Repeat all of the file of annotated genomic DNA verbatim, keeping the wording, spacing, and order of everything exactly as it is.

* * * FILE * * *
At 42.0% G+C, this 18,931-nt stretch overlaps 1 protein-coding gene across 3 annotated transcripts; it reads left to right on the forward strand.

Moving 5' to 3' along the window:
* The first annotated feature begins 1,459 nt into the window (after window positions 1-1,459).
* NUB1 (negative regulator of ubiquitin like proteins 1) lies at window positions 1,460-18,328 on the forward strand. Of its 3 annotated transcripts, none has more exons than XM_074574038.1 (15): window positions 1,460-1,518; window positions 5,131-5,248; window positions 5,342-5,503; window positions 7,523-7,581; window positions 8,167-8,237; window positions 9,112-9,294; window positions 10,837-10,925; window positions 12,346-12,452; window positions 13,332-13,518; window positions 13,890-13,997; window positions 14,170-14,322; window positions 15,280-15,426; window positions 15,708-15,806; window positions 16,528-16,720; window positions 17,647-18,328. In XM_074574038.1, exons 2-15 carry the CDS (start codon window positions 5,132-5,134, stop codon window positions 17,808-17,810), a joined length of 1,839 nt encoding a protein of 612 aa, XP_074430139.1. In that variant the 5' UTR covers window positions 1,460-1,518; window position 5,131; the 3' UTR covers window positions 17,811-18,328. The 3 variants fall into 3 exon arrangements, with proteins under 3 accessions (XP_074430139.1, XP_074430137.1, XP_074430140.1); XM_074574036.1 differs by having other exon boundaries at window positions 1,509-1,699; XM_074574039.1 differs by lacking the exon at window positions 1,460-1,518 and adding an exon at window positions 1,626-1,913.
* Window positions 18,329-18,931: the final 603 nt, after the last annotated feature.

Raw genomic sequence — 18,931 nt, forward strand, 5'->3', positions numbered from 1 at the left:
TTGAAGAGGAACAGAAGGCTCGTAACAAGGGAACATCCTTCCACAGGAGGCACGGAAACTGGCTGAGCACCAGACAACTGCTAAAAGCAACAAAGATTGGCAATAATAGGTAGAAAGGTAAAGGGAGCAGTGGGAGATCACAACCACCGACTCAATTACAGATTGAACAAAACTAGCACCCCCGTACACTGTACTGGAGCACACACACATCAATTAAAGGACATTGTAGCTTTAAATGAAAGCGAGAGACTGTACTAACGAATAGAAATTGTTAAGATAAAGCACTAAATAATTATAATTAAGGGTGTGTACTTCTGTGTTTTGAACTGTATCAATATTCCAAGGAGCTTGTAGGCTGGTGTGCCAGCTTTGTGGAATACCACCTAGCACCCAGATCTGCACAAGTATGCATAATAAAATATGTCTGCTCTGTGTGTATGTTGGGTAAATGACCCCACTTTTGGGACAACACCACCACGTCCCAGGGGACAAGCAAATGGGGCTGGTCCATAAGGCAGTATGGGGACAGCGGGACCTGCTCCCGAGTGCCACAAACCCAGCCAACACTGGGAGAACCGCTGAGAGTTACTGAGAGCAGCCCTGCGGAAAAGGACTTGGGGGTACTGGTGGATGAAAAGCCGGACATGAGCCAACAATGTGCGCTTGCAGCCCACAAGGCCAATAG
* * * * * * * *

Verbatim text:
At 42.0% G+C, this 18,931-nt stretch overlaps 1 protein-coding gene across 3 annotated transcripts; it reads left to right on the forward strand.

Moving 5' to 3' along the window:
* The first annotated feature begins 1,459 nt into the window (after window positions 1-1,459).
* NUB1 (negative regulator of ubiquitin like proteins 1) lies at window positions 1,460-18,328 on the forward strand. Of its 3 annotated transcripts, none has more exons than XM_074574038.1 (15): window positions 1,460-1,518; window positions 5,131-5,248; window positions 5,342-5,503; window positions 7,523-7,581; window positions 8,167-8,237; window positions 9,112-9,294; window positions 10,837-10,925; window positions 12,346-12,452; window positions 13,332-13,518; window positions 13,890-13,997; window positions 14,170-14,322; window positions 15,280-15,426; window positions 15,708-15,806; window positions 16,528-16,720; window positions 17,647-18,328. In XM_074574038.1, exons 2-15 carry the CDS (start codon window positions 5,132-5,134, stop codon window positions 17,808-17,810), a joined length of 1,839 nt encoding a protein of 612 aa, XP_074430139.1. In that variant the 5' UTR covers window positions 1,460-1,518; window position 5,131; the 3' UTR covers window positions 17,811-18,328. The 3 variants fall into 3 exon arrangements, with proteins under 3 accessions (XP_074430139.1, XP_074430137.1, XP_074430140.1); XM_074574036.1 differs by having other exon boundaries at window positions 1,509-1,699; XM_074574039.1 differs by lacking the exon at window positions 1,460-1,518 and adding an exon at window positions 1,626-1,913.
* Window positions 18,329-18,931: the final 603 nt, after the last annotated feature.

Raw genomic sequence — 18,931 nt, forward strand, 5'->3', positions numbered from 1 at the left:
TTGAAGAGGAACAGAAGGCTCGTAACAAGGGAACATCCTTCCACAGGAGGCACGGAAACTGGCTGAGCACCAGACAACTGCTAAAAGCAACAAAGATTGGCAATAATAGGTAGAAAGGTAAAGGGAGCAGTGGGAGATCACAACCACCGACTCAATTACAGATTGAACAAAACTAGCACCCCCGTACACTGTACTGGAGCACACACACATCAATTAAAGGACATTGTAGCTTTAAATGAAAGCGAGAGACTGTACTAACGAATAGAAATTGTTAAGATAAAGCACTAAATAATTATAATTAAGGGTGTGTACTTCTGTGTTTTGAACTGTATCAATATTCCAAGGAGCTTGTAGGCTGGTGTGCCAGCTTTGTGGAATACCACCTAGCACCCAGATCTGCACAAGTATGCATAATAAAATATGTCTGCTCTGTGTGTATGTTGGGTAAATGACCCCACTTTTGGGACAACACCACCACGTCCCAGGGGACAAGCAAATGGGGCTGGTCCATAAGGCAGTATGGGGACAGCGGGACCTGCTCCCGAGTGCCACAAACCCAGCCAACACTGGGAGAACCGCTGAGAGTTACTGAGAGCAGCCCTGCGGAAAAGGACTTGGGGGTACTGGTGGATGAAAAGCCGGACATGAGCCAACAATGTGCGCTTGCAGCCCACAAGGCCAATAG